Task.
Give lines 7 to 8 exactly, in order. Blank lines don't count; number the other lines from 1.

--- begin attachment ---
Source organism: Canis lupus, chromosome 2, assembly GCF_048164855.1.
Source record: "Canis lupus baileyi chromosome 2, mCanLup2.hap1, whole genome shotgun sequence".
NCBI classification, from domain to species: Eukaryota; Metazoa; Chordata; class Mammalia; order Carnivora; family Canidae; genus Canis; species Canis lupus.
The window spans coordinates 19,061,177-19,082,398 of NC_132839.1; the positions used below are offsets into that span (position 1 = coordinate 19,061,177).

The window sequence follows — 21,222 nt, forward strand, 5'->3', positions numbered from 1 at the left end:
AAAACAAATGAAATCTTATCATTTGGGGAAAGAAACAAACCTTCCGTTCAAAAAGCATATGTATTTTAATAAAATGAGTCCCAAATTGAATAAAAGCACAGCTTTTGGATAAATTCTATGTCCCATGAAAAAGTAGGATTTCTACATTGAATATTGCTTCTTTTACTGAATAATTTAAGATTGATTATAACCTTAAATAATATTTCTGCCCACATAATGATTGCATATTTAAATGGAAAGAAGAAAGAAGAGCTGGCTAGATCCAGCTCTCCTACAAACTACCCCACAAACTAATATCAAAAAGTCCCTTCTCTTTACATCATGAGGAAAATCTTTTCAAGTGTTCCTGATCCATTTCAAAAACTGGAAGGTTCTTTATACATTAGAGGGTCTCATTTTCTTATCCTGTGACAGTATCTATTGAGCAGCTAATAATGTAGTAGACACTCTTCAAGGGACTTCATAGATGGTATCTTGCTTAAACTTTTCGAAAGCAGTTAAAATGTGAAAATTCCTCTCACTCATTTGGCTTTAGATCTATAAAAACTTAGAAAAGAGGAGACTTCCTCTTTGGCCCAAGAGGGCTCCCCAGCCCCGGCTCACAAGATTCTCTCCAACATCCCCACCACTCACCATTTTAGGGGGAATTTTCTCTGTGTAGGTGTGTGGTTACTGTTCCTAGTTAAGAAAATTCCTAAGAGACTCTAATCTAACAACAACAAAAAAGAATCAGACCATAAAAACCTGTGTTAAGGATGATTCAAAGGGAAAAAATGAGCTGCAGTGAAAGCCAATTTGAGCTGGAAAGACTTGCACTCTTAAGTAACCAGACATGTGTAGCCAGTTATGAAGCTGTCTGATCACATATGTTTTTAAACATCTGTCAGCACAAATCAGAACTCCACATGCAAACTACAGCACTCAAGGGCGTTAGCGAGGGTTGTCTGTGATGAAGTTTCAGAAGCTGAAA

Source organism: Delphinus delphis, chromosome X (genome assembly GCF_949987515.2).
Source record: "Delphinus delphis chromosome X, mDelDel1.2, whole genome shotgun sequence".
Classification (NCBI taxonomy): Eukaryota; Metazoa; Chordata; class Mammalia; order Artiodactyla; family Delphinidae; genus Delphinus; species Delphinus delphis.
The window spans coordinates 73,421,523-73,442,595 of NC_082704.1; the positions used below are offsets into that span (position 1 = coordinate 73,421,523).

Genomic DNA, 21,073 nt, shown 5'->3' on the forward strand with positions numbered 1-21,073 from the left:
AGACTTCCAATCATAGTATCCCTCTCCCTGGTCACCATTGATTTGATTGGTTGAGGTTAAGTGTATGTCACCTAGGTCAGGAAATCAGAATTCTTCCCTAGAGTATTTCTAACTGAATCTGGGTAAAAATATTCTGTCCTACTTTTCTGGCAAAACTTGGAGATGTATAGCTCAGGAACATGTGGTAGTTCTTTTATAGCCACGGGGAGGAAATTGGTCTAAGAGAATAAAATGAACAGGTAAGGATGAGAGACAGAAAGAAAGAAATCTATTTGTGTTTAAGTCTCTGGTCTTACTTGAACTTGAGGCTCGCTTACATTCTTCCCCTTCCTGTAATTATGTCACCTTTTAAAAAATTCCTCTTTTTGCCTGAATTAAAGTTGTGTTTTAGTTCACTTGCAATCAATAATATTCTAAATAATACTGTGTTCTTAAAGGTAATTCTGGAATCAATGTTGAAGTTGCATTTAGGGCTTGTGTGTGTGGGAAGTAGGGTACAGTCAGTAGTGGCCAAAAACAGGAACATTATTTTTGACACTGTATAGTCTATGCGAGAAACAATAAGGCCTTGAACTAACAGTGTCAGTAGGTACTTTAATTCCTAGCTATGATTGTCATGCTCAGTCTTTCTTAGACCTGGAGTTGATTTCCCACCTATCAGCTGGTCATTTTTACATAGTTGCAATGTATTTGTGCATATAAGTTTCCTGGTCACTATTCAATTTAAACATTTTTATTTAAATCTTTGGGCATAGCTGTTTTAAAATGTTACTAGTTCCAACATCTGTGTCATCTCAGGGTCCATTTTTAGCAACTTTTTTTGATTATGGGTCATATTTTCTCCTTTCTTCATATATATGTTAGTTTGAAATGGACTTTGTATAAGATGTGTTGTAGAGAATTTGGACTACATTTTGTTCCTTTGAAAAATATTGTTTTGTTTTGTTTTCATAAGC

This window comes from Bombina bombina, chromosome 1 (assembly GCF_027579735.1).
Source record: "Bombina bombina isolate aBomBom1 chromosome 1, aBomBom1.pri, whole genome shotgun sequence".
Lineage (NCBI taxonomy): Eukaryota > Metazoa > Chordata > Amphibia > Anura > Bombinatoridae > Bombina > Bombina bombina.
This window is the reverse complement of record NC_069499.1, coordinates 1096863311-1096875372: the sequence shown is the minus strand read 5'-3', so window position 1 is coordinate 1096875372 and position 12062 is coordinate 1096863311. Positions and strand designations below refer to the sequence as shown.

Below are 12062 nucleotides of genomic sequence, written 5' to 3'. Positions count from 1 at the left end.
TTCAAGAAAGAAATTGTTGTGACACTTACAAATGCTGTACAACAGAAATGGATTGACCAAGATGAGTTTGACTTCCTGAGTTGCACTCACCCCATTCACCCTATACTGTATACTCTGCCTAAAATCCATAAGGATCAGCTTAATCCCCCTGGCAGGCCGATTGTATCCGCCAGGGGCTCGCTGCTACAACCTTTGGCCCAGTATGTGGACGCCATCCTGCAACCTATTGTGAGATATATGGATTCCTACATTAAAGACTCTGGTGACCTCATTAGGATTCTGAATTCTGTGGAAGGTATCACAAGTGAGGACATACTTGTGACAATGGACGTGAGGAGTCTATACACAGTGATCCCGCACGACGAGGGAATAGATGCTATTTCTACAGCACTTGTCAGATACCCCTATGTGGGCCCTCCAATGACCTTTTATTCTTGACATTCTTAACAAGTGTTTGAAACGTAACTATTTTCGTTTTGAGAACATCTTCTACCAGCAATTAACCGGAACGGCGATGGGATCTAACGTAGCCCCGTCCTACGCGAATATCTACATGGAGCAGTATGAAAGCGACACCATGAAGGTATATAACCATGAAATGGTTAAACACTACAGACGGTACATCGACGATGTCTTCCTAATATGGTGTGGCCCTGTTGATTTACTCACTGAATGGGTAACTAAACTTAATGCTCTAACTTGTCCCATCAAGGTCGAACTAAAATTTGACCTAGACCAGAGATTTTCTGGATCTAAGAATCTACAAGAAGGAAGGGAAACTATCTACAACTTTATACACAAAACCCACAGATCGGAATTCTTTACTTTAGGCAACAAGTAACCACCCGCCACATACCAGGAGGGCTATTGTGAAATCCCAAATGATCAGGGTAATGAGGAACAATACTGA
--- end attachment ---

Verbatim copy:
Source organism: Delphinus delphis, chromosome X (genome assembly GCF_949987515.2).
Source record: "Delphinus delphis chromosome X, mDelDel1.2, whole genome shotgun sequence".